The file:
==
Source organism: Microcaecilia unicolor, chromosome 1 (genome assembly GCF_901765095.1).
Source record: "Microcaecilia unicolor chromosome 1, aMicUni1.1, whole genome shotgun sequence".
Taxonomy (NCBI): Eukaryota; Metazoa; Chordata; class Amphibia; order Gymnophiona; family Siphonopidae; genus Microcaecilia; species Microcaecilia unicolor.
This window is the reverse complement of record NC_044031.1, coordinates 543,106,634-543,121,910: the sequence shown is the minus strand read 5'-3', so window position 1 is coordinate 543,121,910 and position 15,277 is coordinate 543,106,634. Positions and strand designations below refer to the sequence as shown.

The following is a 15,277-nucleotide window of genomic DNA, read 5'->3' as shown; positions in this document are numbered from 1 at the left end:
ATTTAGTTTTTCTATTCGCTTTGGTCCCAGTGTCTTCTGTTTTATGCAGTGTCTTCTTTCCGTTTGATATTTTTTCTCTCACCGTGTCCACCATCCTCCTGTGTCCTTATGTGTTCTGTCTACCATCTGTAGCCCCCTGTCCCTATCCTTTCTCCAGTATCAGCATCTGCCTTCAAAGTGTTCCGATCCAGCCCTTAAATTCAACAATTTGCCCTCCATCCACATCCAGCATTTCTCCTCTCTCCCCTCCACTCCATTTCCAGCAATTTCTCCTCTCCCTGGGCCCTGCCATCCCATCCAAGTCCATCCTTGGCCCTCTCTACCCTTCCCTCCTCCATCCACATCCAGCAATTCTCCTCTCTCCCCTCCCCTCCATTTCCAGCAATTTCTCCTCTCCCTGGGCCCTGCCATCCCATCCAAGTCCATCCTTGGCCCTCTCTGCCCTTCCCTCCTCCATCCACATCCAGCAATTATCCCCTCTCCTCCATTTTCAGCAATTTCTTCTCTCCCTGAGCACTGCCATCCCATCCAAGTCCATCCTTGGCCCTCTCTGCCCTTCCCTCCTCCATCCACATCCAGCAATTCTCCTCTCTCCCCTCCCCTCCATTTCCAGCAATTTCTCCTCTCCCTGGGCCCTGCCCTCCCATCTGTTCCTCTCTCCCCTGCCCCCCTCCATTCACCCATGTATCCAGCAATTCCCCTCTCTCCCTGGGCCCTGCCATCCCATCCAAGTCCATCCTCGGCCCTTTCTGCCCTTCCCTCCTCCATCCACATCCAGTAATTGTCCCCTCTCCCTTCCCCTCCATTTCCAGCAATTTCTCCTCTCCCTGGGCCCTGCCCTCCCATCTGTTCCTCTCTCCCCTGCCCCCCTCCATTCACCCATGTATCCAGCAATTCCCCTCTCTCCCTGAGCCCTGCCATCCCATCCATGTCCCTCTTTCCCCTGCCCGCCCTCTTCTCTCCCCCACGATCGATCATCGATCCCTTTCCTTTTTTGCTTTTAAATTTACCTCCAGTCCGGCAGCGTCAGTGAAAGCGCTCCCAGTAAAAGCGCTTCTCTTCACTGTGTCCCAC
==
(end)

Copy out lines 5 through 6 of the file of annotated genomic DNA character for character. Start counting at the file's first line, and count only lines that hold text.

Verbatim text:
The following is a 15,277-nucleotide window of genomic DNA, read 5'->3' as shown; positions in this document are numbered from 1 at the left end:
ATTTAGTTTTTCTATTCGCTTTGGTCCCAGTGTCTTCTGTTTTATGCAGTGTCTTCTTTCCGTTTGATATTTTTTCTCTCACCGTGTCCACCATCCTCCTGTGTCCTTATGTGTTCTGTCTACCATCTGTAGCCCCCTGTCCCTATCCTTTCTCCAGTATCAGCATCTGCCTTCAAAGTGTTCCGATCCAGCCCTTAAATTCAACAATTTGCCCTCCATCCACATCCAGCATTTCTCCTCTCTCCCCTCCACTCCATTTCCAGCAATTTCTCCTCTCCCTGGGCCCTGCCATCCCATCCAAGTCCATCCTTGGCCCTCTCTACCCTTCCCTCCTCCATCCACATCCAGCAATTCTCCTCTCTCCCCTCCCCTCCATTTCCAGCAATTTCTCCTCTCCCTGGGCCCTGCCATCCCATCCAAGTCCATCCTTGGCCCTCTCTGCCCTTCCCTCCTCCATCCACATCCAGCAATTATCCCCTCTCCTCCATTTTCAGCAATTTCTTCTCTCCCTGAGCACTGCCATCCCATCCAAGTCCATCCTTGGCCCTCTCTGCCCTTCCCTCCTCCATCCACATCCAGCAATTCTCCTCTCTCCCCTCCCCTCCATTTCCAGCAATTTCTCCTCTCCCTGGGCCCTGCCCTCCCATCTGTTCCTCTCTCCCCTGCCCCCCTCCATTCACCCATGTATCCAGCAATTCCCCTCTCTCCCTGGGCCCTGCCATCCCATCCAAGTCCATCCTCGGCCCTTTCTGCCCTTCCCTCCTCCATCCACATCCAGTAATTGTCCCCTCTCCCTTCCCCTCCATTTCCAGCAATTTCTCCTCTCCCTGGGCCCTGCCCTCCCATCTGTTCCTCTCTCCCCTGCCCCCCTCCATTCACCCATGTATCCAGCAATTCCCCTCTCTCCCTGAGCCCTGCCATCCCATCCATGTCCCTCTTTCCCCTGCCCGCCCTCTTCTCTCCCCCACGATCGATCATCGATCCCTTTCCTTTTTTGCTTTTAAATTTACCTCCAGTCCGGCAGCGTCAGTGAAAGCGCTCCCAGTAAAAGCGCTTCTCTTCACTGTGTCCCAC